If is odd and is BB, then is .
Let be a vertex such that for odd and for even .

If is odd and is FF or FB, then is a homogeneous set of .

If is odd and is BF or BB, then is a homogeneous set of .

If is even and is FF, then is .

If is even and is FB or BF, then is .

If is even and is BB, then is .
Corollary 3.3.
Let be a weave.

If and is prime, then is or for some .

If and is a vertex as in Proposition 3.2, and is prime, then is , , or for some .
The following fact will also be important.
Proposition 3.4.
If is a weave and , then is a weave of the same type as .
Corollary 3.5.
If is a weave, then the subtournaments between and such that if , then and have the same parity. are all isomorphic to each other. Furthermore, there is an isomorphism
We are now ready to prove the claim. The case is trivial, so assume . Suppose there is no prime subtournament of with vertices that has a subtournament isomorphic to . Let , where . We will call a weave a weave if all of the following hold:

is a subtournament of .

and for some .

is a homogeneous set in .

is a homogeneous set in .
Since is a weave, at least one weave with vertices exists. Let be a weave which maximizes . If , then by Corollary 3.3 is or , contradicting the assumptions of the theorem. So .
Now, by Corollary 3.5, is isomorphic to for all . In fact, because of the second sentence of Corollary 3.5 and (c) and (d) in the definition of a weave, we have that is isomorphic to for all .
Let . Since is isomorphic to , by our original assumption must be decomposable. It follows that either or for some . Suppose for some . We thus have

, and

if , then if is FF or BF and if is FB or BB.
First suppose that . Since is a homogeneous set of but it is not a homogeneous set of , and , we must have . Thus, . Furthermore, by (d) in the definition of a weave, we have that if and if . Finally, by Proposition 2.6, is a homogeneous set in . Thus, is a weave. This contradicts the maximality of , so .
Now suppose . We cannot have for any even because but for all even . So for some odd . Now, since , for every we have . Thus, since is odd, from (c) and (d) in the definition of a weave we have that is a homogeneous set of . Since as mentioned earlier, this contradicts the primeness of .
Thus, we cannot have for any . So . By symmetry, we also have that , where . If , then we have , and hence is a homogeneous set of , a contradiction since . So assume . Then since and , we have . Similarly since and , we have . In particular, we have . If is odd, then (c) and (d) from the definition of a weave imply that , a contradiction since is nonempty. So is even, and (c) and (d) imply that
Thus, is a homogeneous set of , and as we showed before it is nonempty. Hence, . Let . Then , and by Corollary 3.3, must be , , or . This is a contradiction, completing the proof of Claim 1. ∎
Proof of Claim 2.
We first prove the following general proposition.
Proposition 3.6.
Let be a prime tournament and let . Let , be prime subtournaments of such that , and are decomposable, and the subtournament induced on is prime with . Then either for some or for some .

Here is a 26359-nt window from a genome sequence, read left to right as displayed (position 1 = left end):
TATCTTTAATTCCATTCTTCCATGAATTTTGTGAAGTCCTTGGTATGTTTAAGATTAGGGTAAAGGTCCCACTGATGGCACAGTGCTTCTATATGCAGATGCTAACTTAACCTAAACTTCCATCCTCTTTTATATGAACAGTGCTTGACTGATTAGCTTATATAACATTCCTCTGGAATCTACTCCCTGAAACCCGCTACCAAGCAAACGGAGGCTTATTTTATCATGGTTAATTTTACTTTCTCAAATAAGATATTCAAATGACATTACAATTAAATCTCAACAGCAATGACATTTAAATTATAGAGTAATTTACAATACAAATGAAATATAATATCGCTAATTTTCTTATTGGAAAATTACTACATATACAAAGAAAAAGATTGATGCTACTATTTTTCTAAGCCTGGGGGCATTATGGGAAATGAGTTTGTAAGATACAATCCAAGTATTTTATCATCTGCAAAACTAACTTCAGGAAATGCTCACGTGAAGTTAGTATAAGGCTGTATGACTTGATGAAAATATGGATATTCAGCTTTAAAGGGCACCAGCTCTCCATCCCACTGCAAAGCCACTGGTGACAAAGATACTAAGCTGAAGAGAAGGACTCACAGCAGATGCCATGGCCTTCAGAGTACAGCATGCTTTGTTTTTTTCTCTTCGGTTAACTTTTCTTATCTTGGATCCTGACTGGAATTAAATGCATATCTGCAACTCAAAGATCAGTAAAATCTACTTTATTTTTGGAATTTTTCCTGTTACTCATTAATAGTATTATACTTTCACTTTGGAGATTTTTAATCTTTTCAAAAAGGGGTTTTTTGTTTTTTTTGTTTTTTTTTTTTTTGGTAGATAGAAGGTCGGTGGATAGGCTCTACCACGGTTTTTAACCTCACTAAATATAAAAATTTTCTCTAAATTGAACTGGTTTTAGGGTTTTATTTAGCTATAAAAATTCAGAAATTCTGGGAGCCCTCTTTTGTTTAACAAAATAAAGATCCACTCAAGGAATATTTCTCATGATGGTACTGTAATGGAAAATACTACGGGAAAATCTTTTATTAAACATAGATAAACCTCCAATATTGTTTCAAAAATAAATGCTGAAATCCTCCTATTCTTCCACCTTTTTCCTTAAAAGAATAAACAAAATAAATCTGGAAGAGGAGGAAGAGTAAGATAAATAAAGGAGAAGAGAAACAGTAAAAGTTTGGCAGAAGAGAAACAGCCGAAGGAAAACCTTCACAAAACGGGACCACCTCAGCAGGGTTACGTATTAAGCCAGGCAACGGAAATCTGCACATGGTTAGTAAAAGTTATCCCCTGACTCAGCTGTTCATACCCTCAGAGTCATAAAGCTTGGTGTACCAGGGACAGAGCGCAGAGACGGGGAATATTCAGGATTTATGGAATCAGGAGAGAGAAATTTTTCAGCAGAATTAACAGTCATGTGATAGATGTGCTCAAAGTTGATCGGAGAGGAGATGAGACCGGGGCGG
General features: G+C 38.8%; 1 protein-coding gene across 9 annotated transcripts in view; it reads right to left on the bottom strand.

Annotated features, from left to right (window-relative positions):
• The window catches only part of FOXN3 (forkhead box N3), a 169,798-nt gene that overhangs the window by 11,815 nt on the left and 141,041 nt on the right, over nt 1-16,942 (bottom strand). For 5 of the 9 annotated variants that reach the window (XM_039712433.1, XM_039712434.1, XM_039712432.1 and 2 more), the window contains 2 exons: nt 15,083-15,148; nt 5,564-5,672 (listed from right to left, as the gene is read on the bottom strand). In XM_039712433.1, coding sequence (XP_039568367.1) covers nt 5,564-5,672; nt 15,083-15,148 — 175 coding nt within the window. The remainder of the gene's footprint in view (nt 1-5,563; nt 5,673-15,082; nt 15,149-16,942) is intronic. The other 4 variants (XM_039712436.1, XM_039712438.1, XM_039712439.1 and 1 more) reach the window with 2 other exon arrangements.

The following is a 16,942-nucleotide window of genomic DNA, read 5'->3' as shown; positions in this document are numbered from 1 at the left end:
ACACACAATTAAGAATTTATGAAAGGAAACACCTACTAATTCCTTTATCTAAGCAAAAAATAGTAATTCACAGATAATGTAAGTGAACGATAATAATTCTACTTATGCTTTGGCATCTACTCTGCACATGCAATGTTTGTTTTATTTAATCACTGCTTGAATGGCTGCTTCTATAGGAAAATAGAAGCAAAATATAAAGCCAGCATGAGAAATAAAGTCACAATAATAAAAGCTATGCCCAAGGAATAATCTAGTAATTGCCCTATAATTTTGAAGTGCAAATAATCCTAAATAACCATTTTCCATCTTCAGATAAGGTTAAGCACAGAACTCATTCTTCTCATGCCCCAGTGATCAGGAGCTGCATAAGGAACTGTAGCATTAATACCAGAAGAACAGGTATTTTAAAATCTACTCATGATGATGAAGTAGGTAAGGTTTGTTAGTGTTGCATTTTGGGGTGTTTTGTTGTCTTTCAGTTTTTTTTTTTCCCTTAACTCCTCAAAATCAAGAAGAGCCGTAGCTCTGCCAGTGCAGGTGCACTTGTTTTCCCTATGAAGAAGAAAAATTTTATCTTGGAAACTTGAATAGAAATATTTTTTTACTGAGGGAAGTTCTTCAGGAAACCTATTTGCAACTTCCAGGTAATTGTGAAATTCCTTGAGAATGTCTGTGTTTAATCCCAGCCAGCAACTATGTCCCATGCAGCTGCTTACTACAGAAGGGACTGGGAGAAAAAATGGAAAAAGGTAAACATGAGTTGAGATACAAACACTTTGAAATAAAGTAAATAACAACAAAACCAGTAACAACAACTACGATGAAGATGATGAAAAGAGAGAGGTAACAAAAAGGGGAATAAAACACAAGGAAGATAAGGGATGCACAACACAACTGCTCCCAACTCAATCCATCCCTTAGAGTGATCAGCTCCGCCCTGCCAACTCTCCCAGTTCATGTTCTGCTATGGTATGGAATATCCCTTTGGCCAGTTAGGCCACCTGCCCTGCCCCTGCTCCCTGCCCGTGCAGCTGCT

Proof.
Since is prime and is decomposable, we have either or for some , and likewise for .
First, suppose and . Then is a homogeneous set of and is a homogeneous set of . Since by assumption, by Proposition 2.6 we have that is a homogeneous set of . This contradicts the primeness of , so we cannot have this case.
Next, suppose and for some . If then we are done, so assume , and hence . Now, is a homogeneous set of and is a homogeneous set of ; restricting to the subtournament , we have that and are homogeneous sets of . Applying Proposition 2.5, we have that is a homogeneous set of , and hence is a homogeneous set of . Since , this contradicts the primeness of .
Finally, suppose for some and for some . If either or then we are done, so assume . If , then is a homogeneous set of both and , so by Proposition 2.2, is a homogeneous set of , a contradiction. If , then restricting to and applying Proposition 2.6, we have that is a homogeneous set of , so is a homogeneous set of . As before, this is a contradiction, which completes the proof. ∎
We can now prove Claim 2. Assume the hypotheses of Claim 2. Let be a subtournament of which is isomorphic to , , or . Let and be prime subtournaments of with and vertices, respectively. In other words, if is isomorphic to , then is isomorphic to and is isomorphic to ; likewise for and . We wish to prove there is a prime subtournment of with vertices that has a subtournament isomorphic to .
Suppose the contrary. Let . By Proposition 3.2, we can write as , where is a weave and is as in Proposition 3.2. For distinct integers , let . Note that is isomorphic to for all . Hence, by assumption, must be decomposable for all .
Now, for distinct integers , we define as follows: If for some , then let ; otherwise, let . By Proposition 2.8(i), is welldefined. Now, suppose are integers such that . Then is isomorphic to , and is hence prime. Thus, applying Proposition 3.6 with as and as , we have that for all such , either or . We will denote this fact as ().
Applying () with and , we have that either or . Without loss of generality, assume
Now, applying () with and , we have that either or . Since and , we must have
Finally, applying () with and , we have that either or . Since we already have , we must have
Now, by the definition of , we have that , , and are homogeneous sets of , , and , respectively. Restricting to the subtournament (the equality holds because ), we have that and are homogeneous sets of , and hence by Proposition 2.6 and restriction, we have that is a homogeneous set of . Similarly,